Businessweek Archives

Vietnam as an alternative to China


Wired Nation Goes Wireless |

Main

| No new Internet cafes in China

March 05, 2007

Vietnam as an alternative to China

Bruce Einhorn

Back in the mid-1990s, then-Taiwanese President Lee Teng-hui tried to steer local companies away from investing in China by encouraging them to look at Southeast Asia. The “Go South” strategy was a bit of a bust. Despite the best efforts of independence-minded Lee and his successor, President Chen Shui-bian, the pace of Taiwanese high-tech investment in China increased. Today, pretty much all Taiwanese computer companies make their desktops and notebooks in China, with Southeast Asia little more than an after thought.

But maybe there’s something to Go South after all. Taiwan’s biggest electronics company, Hon Hai, has announced plans to invest $1 billion in Vietnam. (See here for instance.) Now the Taiwanese press – citing a report from Vietnam’s state-controlled media – is saying that Hon Hai is thinking much bigger. According to these reports Hon Hai’s investment in Vietnamese factories will total $5 billion. This comes at a time when labor costs in China are rising and Hon Hai has had to deal with embarrassing publicity, in both the foreign and Chinese press about working conditions at its factories there. So far, most of the other big Taiwanese electronics companies have not followed Hon Hai’s lead. But a $5 billion investment is bound to attract the attention of other Taiwanese execs.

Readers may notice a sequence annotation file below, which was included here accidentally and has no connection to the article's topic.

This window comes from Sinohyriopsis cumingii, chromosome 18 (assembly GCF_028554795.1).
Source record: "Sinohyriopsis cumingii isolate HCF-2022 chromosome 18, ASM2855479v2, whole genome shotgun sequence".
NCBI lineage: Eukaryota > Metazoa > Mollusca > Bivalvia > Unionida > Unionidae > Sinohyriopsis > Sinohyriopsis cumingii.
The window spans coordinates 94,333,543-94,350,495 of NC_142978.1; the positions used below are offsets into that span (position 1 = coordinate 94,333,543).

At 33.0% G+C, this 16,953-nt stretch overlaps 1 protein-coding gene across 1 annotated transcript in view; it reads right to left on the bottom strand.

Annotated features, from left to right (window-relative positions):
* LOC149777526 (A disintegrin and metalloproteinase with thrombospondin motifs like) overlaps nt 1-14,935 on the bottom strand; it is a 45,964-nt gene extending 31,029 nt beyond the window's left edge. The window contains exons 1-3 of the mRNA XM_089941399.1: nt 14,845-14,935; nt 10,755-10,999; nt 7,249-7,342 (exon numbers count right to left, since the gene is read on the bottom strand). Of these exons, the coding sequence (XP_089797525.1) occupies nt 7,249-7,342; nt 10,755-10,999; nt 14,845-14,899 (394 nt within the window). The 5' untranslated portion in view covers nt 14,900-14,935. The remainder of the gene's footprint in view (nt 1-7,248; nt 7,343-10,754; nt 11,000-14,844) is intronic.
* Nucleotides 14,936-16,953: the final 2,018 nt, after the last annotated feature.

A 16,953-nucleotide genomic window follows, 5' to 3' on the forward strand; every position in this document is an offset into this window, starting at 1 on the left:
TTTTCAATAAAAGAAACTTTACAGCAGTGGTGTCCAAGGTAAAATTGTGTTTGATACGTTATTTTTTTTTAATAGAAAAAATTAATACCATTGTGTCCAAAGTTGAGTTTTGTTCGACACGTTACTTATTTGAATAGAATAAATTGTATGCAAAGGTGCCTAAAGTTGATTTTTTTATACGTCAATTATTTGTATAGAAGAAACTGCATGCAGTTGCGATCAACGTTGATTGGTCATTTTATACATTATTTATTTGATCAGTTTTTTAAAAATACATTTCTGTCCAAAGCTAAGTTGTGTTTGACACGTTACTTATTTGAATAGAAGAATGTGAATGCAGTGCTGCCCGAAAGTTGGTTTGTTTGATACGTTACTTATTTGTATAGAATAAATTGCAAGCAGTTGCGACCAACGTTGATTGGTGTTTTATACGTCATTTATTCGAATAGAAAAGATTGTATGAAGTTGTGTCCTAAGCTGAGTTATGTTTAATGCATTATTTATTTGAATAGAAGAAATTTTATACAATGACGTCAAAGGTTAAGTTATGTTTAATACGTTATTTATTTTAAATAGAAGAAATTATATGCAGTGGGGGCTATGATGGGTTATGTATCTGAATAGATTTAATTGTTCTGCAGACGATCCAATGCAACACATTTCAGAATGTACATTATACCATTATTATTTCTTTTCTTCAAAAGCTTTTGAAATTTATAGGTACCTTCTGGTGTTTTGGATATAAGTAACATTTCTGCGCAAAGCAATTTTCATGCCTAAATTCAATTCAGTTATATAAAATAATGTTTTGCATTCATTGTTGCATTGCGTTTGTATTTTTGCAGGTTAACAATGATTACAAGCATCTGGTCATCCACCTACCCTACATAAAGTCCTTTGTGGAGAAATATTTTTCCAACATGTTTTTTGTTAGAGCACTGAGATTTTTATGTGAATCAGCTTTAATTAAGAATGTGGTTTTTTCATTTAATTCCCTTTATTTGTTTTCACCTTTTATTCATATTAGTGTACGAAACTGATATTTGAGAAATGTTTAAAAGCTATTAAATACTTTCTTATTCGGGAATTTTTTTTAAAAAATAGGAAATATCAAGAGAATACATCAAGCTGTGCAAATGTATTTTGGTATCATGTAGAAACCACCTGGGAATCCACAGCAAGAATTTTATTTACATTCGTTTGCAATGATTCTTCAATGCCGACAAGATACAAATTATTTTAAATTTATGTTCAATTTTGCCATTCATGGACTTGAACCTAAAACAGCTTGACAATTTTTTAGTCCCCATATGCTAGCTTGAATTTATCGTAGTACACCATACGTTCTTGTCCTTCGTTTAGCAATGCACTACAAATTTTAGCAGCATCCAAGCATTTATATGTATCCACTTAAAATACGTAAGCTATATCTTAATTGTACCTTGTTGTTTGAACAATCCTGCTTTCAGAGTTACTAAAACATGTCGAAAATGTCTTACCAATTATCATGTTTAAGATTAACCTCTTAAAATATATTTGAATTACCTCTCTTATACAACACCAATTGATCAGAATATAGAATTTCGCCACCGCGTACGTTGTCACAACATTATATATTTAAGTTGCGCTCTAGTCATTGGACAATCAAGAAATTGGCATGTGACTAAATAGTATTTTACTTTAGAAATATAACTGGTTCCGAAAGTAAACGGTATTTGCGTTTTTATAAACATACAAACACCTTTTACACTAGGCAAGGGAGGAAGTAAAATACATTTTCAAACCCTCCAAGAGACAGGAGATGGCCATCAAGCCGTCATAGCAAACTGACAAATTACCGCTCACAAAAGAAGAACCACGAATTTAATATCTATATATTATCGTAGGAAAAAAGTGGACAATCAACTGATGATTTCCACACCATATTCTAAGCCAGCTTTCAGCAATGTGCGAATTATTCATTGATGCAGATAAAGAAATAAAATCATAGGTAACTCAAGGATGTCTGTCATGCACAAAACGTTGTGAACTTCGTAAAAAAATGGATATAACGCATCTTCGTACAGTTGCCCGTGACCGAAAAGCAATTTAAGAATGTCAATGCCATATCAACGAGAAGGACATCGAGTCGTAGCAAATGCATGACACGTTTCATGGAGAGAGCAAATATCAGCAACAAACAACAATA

02:57 AM

Computers

TrackBack URL for this entry:

http://blogs.businessweek.com/mt/mt-tb.cgi/

The move of investment is depended on the investors for their long-terms and predictions in one labor market to another. The different factors also influence these investors's making decisions as well - stable political condition, human resource, material resources, transportation system, and the ROI - tax rates are different in countries. Taiwanesses are trying to escape China as their shingrila of money making machines. Now they switch to Vietnam. The GDP of China can be a little affected if $100 billion investment moes to the South.

Posted by: Mark at March 6, 2007 08:58 AM

Actually, the Tainwannese enterpriser are as ambitious as Americans, they invested in China just becasue as the low labour wages and same culture origin. After the exposure of extreme bad working condition by China press, they feel the mainland is not a heaven as they thought before, mainland is paying more attention on increasing low income populaiton's welfare, in other words the lower cost advantage in mainland will be losing as China going up.

Vietnam which also a yellow skin country, can be seen as the 90s of China, absolutely an ideal place for the extra money earn from China

Posted by: shawn zeng at March 6, 2007 08:55 PM


We Almost Lost the Nasdaq
LIMITED-TIME OFFER SUBSCRIBE NOW

(enter your email)
(enter up to 5 email addresses, separated by commas)

Max 250 characters

 
blog comments powered by Disqus